Thanks LFC. Yes I agreed that she didn’t need the PhD to get her job, Whether or not that ‘should’ be the case is a different matter though. This goes, as I said, to the issue of public perception of ‘professionalisation’ of fields of study. In fact, although it’s the norm you don’t have to have a PhD to get an academic job. I know of plenty of people with business expertise who work also in universities, and of course some former military people and diplomats gain academic positions. So I’d stand by my original analogies because the point they were trying to make was about the deception aspect; which I think we all agree is the major problem.
It’s also very puzzling, given that she didn’t need the PhD to get the job, why she said (if she did) that she had it. To be honest, I’m not into hanging people out to dry, and she’s young, we don’t know the full story, of how the claims about the PhD came about and so on. I also don’t want to damn her because she’s taking up a particular position on Syria that I happen to disagree with. I can see lots of scenarios that might help provide an explanation of a claim that got out of control. Nothing can excuse the deliberate deception but there might be explanations of it. Given how easy it is to check such a thing as a PhD, I’m just surprised someone who’s obviously bright, would do such a thing.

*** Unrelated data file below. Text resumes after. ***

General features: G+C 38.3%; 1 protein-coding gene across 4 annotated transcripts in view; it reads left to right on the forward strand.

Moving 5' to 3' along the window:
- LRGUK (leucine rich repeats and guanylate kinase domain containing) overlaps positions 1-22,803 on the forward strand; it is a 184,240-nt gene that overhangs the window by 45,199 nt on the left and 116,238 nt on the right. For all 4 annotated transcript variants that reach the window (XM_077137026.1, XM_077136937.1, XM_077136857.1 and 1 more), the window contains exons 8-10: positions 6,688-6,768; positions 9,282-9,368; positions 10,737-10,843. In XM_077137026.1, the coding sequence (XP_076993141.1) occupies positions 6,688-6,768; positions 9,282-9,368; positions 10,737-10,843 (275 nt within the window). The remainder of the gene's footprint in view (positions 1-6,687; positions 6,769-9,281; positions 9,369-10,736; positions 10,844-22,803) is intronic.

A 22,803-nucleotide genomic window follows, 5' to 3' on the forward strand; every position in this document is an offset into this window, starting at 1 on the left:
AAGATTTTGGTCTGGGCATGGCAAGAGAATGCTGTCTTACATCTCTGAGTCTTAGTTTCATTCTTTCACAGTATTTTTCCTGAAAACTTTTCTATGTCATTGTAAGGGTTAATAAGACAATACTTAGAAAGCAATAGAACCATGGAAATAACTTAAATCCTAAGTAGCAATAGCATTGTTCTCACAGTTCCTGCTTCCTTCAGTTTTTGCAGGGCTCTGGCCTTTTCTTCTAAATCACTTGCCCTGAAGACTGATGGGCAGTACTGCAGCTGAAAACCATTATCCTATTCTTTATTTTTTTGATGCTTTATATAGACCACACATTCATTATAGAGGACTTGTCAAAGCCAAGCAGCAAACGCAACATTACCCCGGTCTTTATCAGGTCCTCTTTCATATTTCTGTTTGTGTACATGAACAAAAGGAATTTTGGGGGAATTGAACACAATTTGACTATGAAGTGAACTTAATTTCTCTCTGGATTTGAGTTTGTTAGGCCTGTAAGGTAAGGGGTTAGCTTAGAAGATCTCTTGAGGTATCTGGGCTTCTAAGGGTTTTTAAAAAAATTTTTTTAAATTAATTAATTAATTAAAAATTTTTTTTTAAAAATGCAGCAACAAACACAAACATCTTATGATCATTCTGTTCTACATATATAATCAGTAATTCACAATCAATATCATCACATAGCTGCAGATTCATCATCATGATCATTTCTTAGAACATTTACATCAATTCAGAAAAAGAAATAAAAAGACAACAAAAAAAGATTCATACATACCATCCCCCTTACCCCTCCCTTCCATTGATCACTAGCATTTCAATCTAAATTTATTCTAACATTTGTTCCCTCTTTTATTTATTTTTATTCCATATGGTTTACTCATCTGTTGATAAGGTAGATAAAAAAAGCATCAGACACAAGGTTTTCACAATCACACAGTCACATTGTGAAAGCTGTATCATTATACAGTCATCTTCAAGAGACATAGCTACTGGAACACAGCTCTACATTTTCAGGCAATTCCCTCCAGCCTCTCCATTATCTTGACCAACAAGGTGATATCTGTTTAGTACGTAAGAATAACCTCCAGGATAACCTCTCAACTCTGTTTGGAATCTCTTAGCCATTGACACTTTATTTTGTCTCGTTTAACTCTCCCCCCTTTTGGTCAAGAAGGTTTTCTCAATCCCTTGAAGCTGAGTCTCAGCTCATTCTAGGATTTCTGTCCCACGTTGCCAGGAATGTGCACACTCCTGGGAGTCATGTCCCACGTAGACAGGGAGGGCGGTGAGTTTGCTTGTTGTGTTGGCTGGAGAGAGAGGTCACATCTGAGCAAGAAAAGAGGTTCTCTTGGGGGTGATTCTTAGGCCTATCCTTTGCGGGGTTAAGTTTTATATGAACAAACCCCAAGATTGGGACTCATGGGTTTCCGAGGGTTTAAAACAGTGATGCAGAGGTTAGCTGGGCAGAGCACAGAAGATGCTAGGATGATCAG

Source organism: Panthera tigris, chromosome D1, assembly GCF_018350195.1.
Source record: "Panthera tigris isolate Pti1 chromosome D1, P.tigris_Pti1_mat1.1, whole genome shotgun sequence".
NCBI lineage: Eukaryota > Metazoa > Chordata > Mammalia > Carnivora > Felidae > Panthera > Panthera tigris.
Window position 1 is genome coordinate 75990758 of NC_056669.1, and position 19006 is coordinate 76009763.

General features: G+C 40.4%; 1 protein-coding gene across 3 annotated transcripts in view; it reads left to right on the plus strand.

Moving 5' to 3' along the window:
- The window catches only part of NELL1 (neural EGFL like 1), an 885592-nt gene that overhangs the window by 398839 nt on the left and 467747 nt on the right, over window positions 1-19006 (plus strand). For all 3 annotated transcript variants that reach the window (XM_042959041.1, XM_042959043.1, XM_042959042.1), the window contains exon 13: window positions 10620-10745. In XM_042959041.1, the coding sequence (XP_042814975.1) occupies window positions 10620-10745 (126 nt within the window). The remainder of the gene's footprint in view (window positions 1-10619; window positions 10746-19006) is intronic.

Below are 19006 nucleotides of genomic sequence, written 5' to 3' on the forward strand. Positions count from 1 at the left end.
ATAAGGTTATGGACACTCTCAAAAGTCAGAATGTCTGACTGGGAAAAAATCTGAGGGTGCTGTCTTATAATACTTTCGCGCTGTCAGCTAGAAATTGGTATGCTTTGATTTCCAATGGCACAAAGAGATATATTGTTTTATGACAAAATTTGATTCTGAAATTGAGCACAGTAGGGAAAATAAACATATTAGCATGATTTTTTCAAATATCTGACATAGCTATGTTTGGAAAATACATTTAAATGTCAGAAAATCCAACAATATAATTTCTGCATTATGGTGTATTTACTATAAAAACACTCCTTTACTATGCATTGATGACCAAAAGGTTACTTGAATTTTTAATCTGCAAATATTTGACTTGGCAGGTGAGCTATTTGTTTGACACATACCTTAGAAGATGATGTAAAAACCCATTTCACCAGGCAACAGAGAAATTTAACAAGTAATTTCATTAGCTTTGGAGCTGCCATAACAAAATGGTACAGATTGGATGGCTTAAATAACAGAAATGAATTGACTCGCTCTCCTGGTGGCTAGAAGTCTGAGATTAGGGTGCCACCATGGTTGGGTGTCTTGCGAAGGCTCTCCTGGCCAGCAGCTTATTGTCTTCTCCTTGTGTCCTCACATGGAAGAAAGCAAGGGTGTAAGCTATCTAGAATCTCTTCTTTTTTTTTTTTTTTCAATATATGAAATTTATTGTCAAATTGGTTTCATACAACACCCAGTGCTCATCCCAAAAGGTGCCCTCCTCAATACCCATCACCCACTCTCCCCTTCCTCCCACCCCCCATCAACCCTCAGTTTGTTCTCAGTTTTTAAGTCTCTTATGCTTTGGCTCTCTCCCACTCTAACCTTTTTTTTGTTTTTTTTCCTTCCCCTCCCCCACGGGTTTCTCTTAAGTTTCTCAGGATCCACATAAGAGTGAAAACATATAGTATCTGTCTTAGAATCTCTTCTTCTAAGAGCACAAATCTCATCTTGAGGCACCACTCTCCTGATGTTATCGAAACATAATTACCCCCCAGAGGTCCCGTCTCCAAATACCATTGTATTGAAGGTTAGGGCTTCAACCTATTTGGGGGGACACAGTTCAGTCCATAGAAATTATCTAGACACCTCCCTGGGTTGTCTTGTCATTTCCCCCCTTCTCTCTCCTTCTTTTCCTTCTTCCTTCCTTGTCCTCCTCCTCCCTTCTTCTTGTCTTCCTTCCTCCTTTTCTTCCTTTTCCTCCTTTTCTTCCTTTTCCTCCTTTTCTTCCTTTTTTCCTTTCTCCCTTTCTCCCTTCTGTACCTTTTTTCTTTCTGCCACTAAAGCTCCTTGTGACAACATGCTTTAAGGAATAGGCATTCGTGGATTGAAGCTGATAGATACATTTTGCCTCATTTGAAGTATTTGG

Insert standing ovation here….
While clearly O’Bagy didn’t need a Ph.D. to do her work in Washington, she may have felt that claiming to be “doktora” in her travels in the Arab world was useful.
I actually completed the course of study O’Bagy claimed– MA in Arab Studies, Ph.D. in government at Georgetown. Well before my dissertation was completed many of my Arab interlocutors deemed me “doktor,” with various mixtures of flattery and respect. I also took to referring to people as “doktor” to indicate respect.
This status inflation may have been a response also to her working in the hierarchy/patriarchy of conflict zones and conflict studies, where rank is often emblazoned on your sleeve.
If she told people on her travel that she is Doktora O’Bagy that’s one thing. But this woman lied to her boss about her credentials.
I have had a lot of pushback on this (at one stage called all but a lying monster) but your CV *is there* to be lied on. Give me a break. Its very easy for people *with* relevant credentials and impressive work histories to demand pure honesty from all job applications, but my position is, if you’re borderline and you can fake the experience you claim to have and you’re willing to live with the consequences then you lie. Simple as
If you get the job and don’t know what you’re doing then they fire you. Who cares? A Phd is a big thing to fake though, I agree. She went for it and she got caught c’est la vie. She showed a bit of initiative at least
It’s STUPID to fake a Ph.D. It’s very, very easy to determine that you didn’t do what you claimed.